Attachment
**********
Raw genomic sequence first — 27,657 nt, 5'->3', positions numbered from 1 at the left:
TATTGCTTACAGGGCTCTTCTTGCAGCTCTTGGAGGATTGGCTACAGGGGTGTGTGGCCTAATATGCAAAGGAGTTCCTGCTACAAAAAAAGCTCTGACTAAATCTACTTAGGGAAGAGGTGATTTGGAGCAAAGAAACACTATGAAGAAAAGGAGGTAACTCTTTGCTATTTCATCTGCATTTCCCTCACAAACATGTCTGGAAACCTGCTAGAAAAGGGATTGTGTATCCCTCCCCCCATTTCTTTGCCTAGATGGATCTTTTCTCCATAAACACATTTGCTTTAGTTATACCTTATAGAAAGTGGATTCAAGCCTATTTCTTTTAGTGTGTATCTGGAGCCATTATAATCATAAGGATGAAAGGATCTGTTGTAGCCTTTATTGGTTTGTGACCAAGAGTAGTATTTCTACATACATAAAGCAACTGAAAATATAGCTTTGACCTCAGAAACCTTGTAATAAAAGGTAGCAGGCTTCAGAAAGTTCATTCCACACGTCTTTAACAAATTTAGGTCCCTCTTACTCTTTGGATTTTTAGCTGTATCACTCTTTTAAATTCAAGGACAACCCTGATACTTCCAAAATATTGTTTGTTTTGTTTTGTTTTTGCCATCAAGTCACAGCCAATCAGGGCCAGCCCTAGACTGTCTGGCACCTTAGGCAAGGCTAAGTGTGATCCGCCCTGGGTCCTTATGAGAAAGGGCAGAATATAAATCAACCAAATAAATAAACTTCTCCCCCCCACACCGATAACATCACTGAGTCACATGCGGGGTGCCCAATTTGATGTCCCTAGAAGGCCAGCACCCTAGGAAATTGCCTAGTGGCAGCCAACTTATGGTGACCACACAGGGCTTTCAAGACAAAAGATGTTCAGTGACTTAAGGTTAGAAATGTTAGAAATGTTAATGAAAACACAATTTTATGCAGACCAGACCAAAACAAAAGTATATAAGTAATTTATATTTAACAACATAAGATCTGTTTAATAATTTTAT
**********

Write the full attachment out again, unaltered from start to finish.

Raw genomic sequence first — 27,657 nt, 5'->3', positions numbered from 1 at the left:
TATTGCTTACAGGGCTCTTCTTGCAGCTCTTGGAGGATTGGCTACAGGGGTGTGTGGCCTAATATGCAAAGGAGTTCCTGCTACAAAAAAAGCTCTGACTAAATCTACTTAGGGAAGAGGTGATTTGGAGCAAAGAAACACTATGAAGAAAAGGAGGTAACTCTTTGCTATTTCATCTGCATTTCCCTCACAAACATGTCTGGAAACCTGCTAGAAAAGGGATTGTGTATCCCTCCCCCCATTTCTTTGCCTAGATGGATCTTTTCTCCATAAACACATTTGCTTTAGTTATACCTTATAGAAAGTGGATTCAAGCCTATTTCTTTTAGTGTGTATCTGGAGCCATTATAATCATAAGGATGAAAGGATCTGTTGTAGCCTTTATTGGTTTGTGACCAAGAGTAGTATTTCTACATACATAAAGCAACTGAAAATATAGCTTTGACCTCAGAAACCTTGTAATAAAAGGTAGCAGGCTTCAGAAAGTTCATTCCACACGTCTTTAACAAATTTAGGTCCCTCTTACTCTTTGGATTTTTAGCTGTATCACTCTTTTAAATTCAAGGACAACCCTGATACTTCCAAAATATTGTTTGTTTTGTTTTGTTTTTGCCATCAAGTCACAGCCAATCAGGGCCAGCCCTAGACTGTCTGGCACCTTAGGCAAGGCTAAGTGTGATCCGCCCTGGGTCCTTATGAGAAAGGGCAGAATATAAATCAACCAAATAAATAAACTTCTCCCCCCCACACCGATAACATCACTGAGTCACATGCGGGGTGCCCAATTTGATGTCCCTAGAAGGCCAGCACCCTAGGAAATTGCCTAGTGGCAGCCAACTTATGGTGACCACACAGGGCTTTCAAGACAAAAGATGTTCAGTGACTTAAGGTTAGAAATGTTAGAAATGTTAATGAAAACACAATTTTATGCAGACCAGACCAAAACAAAAGTATATAAGTAATTTATATTTAACAACATAAGATCTGTTTAATAATTTTAT